by Sergey Samarin
05/12/2005 | 08:29 AM
In the middle of January EPSON introduced its newest flatbed scanner of the legendary Perfection family. Coming to replace the last-year top model, the Perfection 4990 scanner may ship in two versions: PHOTO and PRO. The difference between the two versions is small and mostly concerns the software included.
The top model of the Perfection series is – like all its predecessors – targeted at professional and amateur photographers as well as at all users who need a highest digitization quality. The new model’s distinguishing features are the improved optical density parameter and the ability to digitize transparent originals of virtually any format. Some of the formats supported are only typical for narrowly specialized slide-scanners, so the EPSON Perfection 4990 will surely take up the family tradition of leadership in the product class it belongs to, that is SOHO.
The update of the top model was in fact a long-planned event at EPSON, such updates habitually occurring each January. You may remember the names of the ex-tops: Perfection 4870 in 2004 and Perfection 3200 in 2003. And the Perfection 4990 is going to be replaced, too, somewhere after the next New Year holidays. The question we’re going to answer by this review is if the new scanner is a breakthrough or just a superficially improved last-year model.
The EPSON Perfection 4990 scanner came to replace
EPSON’s last-year top model
Before discussing the distinguishing functional features of the Perfection 4990, I’d like to offer you a table that lists all the basic technical characteristics of the model. As usual, EPSON offers quite comprehensive information about its product.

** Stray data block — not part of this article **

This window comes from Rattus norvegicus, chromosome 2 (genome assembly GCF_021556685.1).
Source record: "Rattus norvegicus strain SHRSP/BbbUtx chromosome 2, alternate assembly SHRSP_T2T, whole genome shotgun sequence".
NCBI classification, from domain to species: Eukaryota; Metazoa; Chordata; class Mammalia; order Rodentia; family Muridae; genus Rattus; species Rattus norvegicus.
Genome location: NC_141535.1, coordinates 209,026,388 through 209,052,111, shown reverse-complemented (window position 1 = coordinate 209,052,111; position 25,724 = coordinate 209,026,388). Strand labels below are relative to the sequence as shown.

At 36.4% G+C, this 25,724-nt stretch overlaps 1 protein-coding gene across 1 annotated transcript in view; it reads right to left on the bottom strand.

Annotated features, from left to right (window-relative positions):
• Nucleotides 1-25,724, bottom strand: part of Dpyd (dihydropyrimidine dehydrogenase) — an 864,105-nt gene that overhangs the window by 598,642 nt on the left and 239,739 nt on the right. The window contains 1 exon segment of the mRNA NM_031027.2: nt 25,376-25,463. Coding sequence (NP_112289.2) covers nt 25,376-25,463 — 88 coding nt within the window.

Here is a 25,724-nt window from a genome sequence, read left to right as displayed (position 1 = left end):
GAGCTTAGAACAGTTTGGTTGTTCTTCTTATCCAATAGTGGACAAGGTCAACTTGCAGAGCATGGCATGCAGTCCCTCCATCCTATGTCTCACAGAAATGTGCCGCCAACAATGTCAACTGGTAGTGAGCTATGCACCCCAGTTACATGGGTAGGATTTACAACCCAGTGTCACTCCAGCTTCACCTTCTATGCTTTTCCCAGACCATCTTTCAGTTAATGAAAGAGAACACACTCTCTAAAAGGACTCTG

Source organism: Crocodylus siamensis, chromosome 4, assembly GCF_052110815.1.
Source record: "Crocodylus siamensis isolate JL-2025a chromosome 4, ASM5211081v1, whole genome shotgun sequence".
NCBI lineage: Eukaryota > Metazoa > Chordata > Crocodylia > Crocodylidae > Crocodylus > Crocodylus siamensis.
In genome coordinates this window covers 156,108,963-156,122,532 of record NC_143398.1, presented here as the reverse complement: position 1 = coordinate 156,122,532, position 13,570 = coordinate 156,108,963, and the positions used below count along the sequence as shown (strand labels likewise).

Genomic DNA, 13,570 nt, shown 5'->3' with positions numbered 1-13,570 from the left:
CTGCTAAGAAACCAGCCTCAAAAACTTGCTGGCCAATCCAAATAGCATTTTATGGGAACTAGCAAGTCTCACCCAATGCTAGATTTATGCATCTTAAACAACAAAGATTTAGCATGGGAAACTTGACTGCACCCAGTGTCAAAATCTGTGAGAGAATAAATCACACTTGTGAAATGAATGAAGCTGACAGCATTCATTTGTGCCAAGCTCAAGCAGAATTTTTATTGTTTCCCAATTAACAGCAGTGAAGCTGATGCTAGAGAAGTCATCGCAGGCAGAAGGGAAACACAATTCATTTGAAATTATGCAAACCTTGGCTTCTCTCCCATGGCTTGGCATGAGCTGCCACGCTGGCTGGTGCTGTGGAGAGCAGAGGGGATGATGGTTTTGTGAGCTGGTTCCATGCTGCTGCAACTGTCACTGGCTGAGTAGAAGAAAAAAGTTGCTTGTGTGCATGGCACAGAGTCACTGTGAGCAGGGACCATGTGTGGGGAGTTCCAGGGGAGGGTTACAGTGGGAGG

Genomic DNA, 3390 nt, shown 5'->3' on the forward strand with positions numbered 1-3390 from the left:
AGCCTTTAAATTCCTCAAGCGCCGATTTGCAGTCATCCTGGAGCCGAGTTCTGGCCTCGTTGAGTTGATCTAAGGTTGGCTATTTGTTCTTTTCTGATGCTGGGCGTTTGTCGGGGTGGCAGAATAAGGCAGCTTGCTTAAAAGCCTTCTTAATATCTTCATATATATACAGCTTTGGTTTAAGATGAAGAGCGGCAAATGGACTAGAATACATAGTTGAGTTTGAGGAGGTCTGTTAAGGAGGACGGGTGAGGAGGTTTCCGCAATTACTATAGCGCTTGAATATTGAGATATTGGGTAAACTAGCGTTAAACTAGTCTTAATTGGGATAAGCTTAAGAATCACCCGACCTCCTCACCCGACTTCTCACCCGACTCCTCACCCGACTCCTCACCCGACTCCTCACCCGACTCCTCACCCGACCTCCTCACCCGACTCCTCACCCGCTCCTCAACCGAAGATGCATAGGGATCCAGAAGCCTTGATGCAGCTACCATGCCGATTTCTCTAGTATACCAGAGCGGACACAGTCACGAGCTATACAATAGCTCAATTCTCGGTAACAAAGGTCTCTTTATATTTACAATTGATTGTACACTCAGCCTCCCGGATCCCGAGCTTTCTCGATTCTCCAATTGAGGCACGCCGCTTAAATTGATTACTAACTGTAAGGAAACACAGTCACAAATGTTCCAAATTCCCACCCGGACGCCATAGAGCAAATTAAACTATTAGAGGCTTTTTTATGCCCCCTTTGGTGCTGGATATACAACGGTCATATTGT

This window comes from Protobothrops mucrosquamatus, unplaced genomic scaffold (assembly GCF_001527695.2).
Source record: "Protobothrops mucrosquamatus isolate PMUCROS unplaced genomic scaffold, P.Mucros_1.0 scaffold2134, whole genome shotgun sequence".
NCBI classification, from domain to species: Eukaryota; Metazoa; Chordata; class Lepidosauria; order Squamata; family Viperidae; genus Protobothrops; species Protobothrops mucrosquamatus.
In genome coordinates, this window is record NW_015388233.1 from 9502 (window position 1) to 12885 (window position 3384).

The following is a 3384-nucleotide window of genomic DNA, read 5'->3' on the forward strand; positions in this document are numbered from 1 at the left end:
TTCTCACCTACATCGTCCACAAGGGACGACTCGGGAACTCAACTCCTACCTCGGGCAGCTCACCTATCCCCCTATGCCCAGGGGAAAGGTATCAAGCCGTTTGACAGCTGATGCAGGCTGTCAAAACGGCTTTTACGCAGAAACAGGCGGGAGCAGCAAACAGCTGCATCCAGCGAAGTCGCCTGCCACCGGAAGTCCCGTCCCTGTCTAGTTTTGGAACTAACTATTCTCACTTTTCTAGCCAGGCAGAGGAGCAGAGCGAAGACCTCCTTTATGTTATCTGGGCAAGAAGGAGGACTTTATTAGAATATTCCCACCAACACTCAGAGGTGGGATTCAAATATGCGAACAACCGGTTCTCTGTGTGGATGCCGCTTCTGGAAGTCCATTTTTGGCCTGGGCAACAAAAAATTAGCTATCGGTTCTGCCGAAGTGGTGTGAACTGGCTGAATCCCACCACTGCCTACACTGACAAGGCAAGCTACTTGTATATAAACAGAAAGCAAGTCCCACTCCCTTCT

We can’t overlook the fact that the optical density parameter has improved to 4.0Dmax. It means the scanner will now be better at digitizing negatives. It will most probably handle successfully “dark” film and even X-ray images. By the way, you now get additional film holders with the scanner.
Of course, high resolutions are necessary for digitizing transparent originals well. The EPSON Perfection 4990, like the ex-top model, sports an optical resolution of 4800dpi and a mechanical resolution of 9600dpi.
If you compare the characteristics of the new and previous top models, you will find that the new scanner is more reliable. The machine is now expected to last through 100,000 duty cycles against the previous model’s 30,000. In order to bring the scanner home safely, it is handed to you in its package which contains a lot of useful things.
The scanner in its package
The EPSON Perfection 4990 is packed into a colorful box, designed in the company’s corporative style. The box has a plastic handle and contains the following:
As I said above, the Perfection 4990 may come in two versions. So, the PRO version that is going to cost $100 more also includes the following software titles:
The EPSON Perfection 4990 is designed in a new way, dissimilar to the earlier top models. The case is made of rigid silver-color plastic with a few decorative details. One such detail can be found on the scanner’s lid – it is a bar indicator. When a transparent original is being scanned, a blue light is moving along this bar, indicating the movements of the slide-adapter’s carriage. I tried to picture this process at long exposure.
The transparent bar on the scanner’s lid is highlighted